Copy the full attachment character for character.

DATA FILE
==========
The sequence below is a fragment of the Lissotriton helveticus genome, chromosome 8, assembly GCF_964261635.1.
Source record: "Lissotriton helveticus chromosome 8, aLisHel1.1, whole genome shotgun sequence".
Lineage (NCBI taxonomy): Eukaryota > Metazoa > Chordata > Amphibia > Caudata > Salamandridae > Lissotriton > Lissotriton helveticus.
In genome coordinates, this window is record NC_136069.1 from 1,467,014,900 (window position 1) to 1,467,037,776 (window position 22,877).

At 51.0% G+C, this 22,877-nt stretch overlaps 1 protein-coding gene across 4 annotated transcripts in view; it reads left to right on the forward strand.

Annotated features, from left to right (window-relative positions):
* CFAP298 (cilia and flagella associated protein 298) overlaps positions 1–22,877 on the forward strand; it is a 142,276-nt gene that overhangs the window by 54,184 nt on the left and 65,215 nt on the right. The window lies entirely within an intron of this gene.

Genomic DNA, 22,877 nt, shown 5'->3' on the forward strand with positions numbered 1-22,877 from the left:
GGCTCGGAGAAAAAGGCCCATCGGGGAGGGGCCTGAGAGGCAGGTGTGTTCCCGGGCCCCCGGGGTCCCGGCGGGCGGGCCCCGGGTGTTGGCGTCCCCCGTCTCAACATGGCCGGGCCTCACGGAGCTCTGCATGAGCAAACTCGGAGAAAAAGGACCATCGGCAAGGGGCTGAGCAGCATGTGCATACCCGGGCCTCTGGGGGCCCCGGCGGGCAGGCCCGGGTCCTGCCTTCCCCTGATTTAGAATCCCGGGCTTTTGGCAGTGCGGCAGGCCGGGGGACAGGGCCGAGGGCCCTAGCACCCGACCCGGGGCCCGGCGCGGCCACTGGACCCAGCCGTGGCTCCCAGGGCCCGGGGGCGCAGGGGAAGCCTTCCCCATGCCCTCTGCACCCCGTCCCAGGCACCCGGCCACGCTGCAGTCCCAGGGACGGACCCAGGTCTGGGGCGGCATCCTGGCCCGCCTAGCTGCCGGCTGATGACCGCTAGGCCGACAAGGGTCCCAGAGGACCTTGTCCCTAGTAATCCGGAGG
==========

The sequence below is a fragment of the Lissotriton helveticus genome, chromosome 8, assembly GCF_964261635.1.
Source record: "Lissotriton helveticus chromosome 8, aLisHel1.1, whole genome shotgun sequence".
Lineage (NCBI taxonomy): Eukaryota > Metazoa > Chordata > Amphibia > Caudata > Salamandridae > Lissotriton > Lissotriton helveticus.
In genome coordinates, this window is record NC_136069.1 from 1,467,014,900 (window position 1) to 1,467,037,776 (window position 22,877).

At 51.0% G+C, this 22,877-nt stretch overlaps 1 protein-coding gene across 4 annotated transcripts in view; it reads left to right on the forward strand.

Annotated features, from left to right (window-relative positions):
* CFAP298 (cilia and flagella associated protein 298) overlaps positions 1–22,877 on the forward strand; it is a 142,276-nt gene that overhangs the window by 54,184 nt on the left and 65,215 nt on the right. The window lies entirely within an intron of this gene.

Genomic DNA, 22,877 nt, shown 5'->3' on the forward strand with positions numbered 1-22,877 from the left:
GGCTCGGAGAAAAAGGCCCATCGGGGAGGGGCCTGAGAGGCAGGTGTGTTCCCGGGCCCCCGGGGTCCCGGCGGGCGGGCCCCGGGTGTTGGCGTCCCCCGTCTCAACATGGCCGGGCCTCACGGAGCTCTGCATGAGCAAACTCGGAGAAAAAGGACCATCGGCAAGGGGCTGAGCAGCATGTGCATACCCGGGCCTCTGGGGGCCCCGGCGGGCAGGCCCGGGTCCTGCCTTCCCCTGATTTAGAATCCCGGGCTTTTGGCAGTGCGGCAGGCCGGGGGACAGGGCCGAGGGCCCTAGCACCCGACCCGGGGCCCGGCGCGGCCACTGGACCCAGCCGTGGCTCCCAGGGCCCGGGGGCGCAGGGGAAGCCTTCCCCATGCCCTCTGCACCCCGTCCCAGGCACCCGGCCACGCTGCAGTCCCAGGGACGGACCCAGGTCTGGGGCGGCATCCTGGCCCGCCTAGCTGCCGGCTGATGACCGCTAGGCCGACAAGGGTCCCAGAGGACCTTGTCCCTAGTAATCCGGAGG